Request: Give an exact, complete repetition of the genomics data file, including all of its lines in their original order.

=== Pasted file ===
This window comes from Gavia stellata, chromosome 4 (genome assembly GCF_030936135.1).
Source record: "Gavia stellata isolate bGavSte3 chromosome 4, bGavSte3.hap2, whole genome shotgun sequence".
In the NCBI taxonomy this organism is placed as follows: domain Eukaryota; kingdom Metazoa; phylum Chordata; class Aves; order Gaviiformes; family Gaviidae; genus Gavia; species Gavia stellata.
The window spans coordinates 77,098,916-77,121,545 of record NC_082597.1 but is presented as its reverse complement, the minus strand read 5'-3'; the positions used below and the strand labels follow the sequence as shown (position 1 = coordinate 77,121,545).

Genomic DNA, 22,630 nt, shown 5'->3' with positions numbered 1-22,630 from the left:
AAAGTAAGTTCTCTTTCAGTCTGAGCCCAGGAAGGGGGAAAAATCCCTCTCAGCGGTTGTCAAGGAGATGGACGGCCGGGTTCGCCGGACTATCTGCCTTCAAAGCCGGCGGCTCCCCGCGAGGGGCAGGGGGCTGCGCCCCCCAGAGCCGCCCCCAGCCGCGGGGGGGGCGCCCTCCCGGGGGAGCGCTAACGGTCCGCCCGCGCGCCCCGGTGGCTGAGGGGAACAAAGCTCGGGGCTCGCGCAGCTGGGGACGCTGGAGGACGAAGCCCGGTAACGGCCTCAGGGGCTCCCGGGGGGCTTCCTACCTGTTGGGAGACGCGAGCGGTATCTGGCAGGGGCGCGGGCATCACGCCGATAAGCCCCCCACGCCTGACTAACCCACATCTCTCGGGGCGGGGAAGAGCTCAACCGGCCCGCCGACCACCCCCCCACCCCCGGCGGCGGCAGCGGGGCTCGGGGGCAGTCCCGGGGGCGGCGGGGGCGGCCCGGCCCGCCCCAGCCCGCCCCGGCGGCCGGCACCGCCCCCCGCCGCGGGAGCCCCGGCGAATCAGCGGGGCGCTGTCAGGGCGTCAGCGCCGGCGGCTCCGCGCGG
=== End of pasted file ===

This window comes from Gavia stellata, chromosome 4 (genome assembly GCF_030936135.1).
Source record: "Gavia stellata isolate bGavSte3 chromosome 4, bGavSte3.hap2, whole genome shotgun sequence".
In the NCBI taxonomy this organism is placed as follows: domain Eukaryota; kingdom Metazoa; phylum Chordata; class Aves; order Gaviiformes; family Gaviidae; genus Gavia; species Gavia stellata.
The window spans coordinates 77,098,916-77,121,545 of record NC_082597.1 but is presented as its reverse complement, the minus strand read 5'-3'; the positions used below and the strand labels follow the sequence as shown (position 1 = coordinate 77,121,545).

Genomic DNA, 22,630 nt, shown 5'->3' with positions numbered 1-22,630 from the left:
AAAGTAAGTTCTCTTTCAGTCTGAGCCCAGGAAGGGGGAAAAATCCCTCTCAGCGGTTGTCAAGGAGATGGACGGCCGGGTTCGCCGGACTATCTGCCTTCAAAGCCGGCGGCTCCCCGCGAGGGGCAGGGGGCTGCGCCCCCCAGAGCCGCCCCCAGCCGCGGGGGGGGCGCCCTCCCGGGGGAGCGCTAACGGTCCGCCCGCGCGCCCCGGTGGCTGAGGGGAACAAAGCTCGGGGCTCGCGCAGCTGGGGACGCTGGAGGACGAAGCCCGGTAACGGCCTCAGGGGCTCCCGGGGGGCTTCCTACCTGTTGGGAGACGCGAGCGGTATCTGGCAGGGGCGCGGGCATCACGCCGATAAGCCCCCCACGCCTGACTAACCCACATCTCTCGGGGCGGGGAAGAGCTCAACCGGCCCGCCGACCACCCCCCCACCCCCGGCGGCGGCAGCGGGGCTCGGGGGCAGTCCCGGGGGCGGCGGGGGCGGCCCGGCCCGCCCCAGCCCGCCCCGGCGGCCGGCACCGCCCCCCGCCGCGGGAGCCCCGGCGAATCAGCGGGGCGCTGTCAGGGCGTCAGCGCCGGCGGCTCCGCGCGG